The Forces' Sweetheart of the Second World War had three songs in the first British hit parade. She had barely registered a sale since the end of the war, but Korea brought her back into the chart. In November 1952 President Elect Dwight Eisenhower flew to Korea to kick-start ceasefire negotiations and the war would finally end the following July. Forget Me Not was incredibly, impressively dirge-like - its melody recalled The Last Post and, though it started with a sprig of flighty strings, the tempo soon dropped like a stone. Lynne sounded distant, echoing, a ghost of Christmas Future; eventually the song simply faded away.

=8. Doris Day and Frankie Laine, Sugarbush (Columbia)

Had the chart existed this would have been a hit a few weeks earlier for Eve Boswell, a British-based, Hungarian-born singer. Boswell was a classically trained pianist who also played the saxophone and the clarinet, had mastered tap dancing and the odd ballet step, and would record an album (Sugar and Spice, 1956) that featured songs in nine languages. She once appeared on stage in Blackpool, jumping through a paper hoop while juggling. Her only hit would turn out to be the daffy Pickin' a Chicken (UK No 9, 1955). Doris Day, on the other hand, cut duets with Frankie Laine and Johnnie Ray, became a gay icon for her role in Calamity Jane, set up the Doris Day Animal League in the Seventies and had a son, Terry, who produced the Byrds and would have been a victim of the Manson Family if he had been at home one night in 1969.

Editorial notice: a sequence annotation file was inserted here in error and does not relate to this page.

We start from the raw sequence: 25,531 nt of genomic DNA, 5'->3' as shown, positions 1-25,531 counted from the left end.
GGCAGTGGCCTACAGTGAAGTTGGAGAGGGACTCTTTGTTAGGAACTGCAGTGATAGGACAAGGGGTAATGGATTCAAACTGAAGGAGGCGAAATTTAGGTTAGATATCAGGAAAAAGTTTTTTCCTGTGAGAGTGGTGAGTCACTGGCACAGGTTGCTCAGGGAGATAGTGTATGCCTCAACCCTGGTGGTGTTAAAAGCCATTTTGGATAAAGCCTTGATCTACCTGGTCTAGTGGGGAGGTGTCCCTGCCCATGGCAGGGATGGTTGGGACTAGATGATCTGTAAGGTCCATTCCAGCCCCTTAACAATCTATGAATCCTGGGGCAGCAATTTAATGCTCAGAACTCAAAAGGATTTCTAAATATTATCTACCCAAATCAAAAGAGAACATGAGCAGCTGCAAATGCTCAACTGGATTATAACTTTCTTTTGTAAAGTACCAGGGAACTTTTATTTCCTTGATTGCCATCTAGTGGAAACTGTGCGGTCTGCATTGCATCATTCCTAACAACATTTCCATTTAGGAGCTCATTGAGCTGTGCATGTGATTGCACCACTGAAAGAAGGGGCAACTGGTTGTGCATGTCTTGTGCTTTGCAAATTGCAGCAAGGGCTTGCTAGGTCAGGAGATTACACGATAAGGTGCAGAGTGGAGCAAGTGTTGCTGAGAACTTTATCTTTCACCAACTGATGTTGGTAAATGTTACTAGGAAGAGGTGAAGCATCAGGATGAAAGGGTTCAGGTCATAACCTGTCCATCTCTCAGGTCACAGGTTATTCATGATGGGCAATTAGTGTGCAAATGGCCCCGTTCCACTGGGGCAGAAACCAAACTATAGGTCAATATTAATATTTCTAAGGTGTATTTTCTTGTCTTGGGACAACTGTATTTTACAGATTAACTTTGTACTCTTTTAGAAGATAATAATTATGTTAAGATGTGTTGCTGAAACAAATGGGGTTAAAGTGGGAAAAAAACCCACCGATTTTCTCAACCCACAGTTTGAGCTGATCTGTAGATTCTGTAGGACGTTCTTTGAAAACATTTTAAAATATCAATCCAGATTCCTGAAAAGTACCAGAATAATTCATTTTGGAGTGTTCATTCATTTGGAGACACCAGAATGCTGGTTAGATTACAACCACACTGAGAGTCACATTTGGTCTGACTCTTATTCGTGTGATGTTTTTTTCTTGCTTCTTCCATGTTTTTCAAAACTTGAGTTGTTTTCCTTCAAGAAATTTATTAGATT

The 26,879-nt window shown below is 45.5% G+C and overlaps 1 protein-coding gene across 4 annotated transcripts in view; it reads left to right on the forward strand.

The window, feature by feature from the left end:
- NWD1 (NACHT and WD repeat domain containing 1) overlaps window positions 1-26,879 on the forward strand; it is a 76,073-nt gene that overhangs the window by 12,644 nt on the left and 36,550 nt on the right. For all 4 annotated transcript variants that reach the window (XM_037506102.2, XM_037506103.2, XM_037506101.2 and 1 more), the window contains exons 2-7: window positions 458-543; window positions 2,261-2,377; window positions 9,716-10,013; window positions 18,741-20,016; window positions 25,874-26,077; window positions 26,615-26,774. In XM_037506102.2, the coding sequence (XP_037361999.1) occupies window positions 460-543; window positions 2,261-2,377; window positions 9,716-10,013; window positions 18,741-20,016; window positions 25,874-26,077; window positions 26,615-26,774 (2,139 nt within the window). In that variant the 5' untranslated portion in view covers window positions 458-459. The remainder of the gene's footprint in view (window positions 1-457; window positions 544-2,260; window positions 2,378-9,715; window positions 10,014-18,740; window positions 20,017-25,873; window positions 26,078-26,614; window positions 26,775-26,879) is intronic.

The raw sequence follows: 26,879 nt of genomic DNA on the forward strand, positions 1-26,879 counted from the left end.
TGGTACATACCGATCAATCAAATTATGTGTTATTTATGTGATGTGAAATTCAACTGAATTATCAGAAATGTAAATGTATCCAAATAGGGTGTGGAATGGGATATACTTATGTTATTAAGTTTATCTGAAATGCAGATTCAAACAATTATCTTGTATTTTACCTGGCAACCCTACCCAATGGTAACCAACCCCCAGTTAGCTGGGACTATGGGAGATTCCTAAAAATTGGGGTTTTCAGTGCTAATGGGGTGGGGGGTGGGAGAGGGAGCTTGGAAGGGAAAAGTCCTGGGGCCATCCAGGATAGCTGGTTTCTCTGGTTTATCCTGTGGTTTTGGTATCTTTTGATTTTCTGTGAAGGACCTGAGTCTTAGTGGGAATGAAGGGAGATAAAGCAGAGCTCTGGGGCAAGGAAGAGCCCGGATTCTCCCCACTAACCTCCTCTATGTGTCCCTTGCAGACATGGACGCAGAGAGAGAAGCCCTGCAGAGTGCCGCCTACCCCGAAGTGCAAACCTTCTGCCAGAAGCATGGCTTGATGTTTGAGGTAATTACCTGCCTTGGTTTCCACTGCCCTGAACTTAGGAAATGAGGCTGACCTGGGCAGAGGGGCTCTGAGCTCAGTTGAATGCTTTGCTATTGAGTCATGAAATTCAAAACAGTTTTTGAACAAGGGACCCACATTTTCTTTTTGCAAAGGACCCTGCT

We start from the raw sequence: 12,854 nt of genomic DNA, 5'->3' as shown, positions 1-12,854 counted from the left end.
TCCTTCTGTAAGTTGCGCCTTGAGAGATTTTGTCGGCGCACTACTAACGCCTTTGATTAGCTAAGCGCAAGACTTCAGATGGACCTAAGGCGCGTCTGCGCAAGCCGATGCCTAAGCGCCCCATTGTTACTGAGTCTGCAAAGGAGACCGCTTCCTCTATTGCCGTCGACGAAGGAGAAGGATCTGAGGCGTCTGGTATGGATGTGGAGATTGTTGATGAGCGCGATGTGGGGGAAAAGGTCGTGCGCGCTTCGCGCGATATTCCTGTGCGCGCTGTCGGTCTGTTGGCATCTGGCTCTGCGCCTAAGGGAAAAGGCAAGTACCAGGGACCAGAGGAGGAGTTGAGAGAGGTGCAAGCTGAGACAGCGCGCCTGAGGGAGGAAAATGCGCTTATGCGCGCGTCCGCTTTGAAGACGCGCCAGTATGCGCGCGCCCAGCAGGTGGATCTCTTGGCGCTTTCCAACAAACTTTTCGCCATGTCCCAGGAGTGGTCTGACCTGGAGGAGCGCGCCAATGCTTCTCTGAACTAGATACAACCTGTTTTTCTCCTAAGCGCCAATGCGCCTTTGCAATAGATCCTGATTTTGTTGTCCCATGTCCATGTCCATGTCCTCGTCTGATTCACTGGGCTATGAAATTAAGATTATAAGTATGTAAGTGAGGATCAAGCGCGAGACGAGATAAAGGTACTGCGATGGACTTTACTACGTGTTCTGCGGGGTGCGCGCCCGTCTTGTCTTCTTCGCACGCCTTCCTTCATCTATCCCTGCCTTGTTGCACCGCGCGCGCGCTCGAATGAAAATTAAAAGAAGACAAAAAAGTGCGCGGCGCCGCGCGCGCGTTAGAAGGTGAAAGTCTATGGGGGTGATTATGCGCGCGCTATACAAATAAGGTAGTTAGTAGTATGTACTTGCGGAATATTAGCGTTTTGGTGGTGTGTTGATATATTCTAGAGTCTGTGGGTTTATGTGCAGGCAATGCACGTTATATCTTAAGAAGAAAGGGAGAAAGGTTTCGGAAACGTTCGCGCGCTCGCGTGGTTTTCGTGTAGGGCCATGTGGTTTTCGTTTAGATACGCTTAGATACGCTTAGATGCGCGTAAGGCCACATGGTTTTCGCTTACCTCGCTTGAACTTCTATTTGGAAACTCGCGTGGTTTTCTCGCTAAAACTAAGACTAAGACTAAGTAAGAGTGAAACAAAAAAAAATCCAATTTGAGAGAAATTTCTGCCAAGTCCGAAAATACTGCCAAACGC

=8. Ray Martin, Blue Tango (Columbia)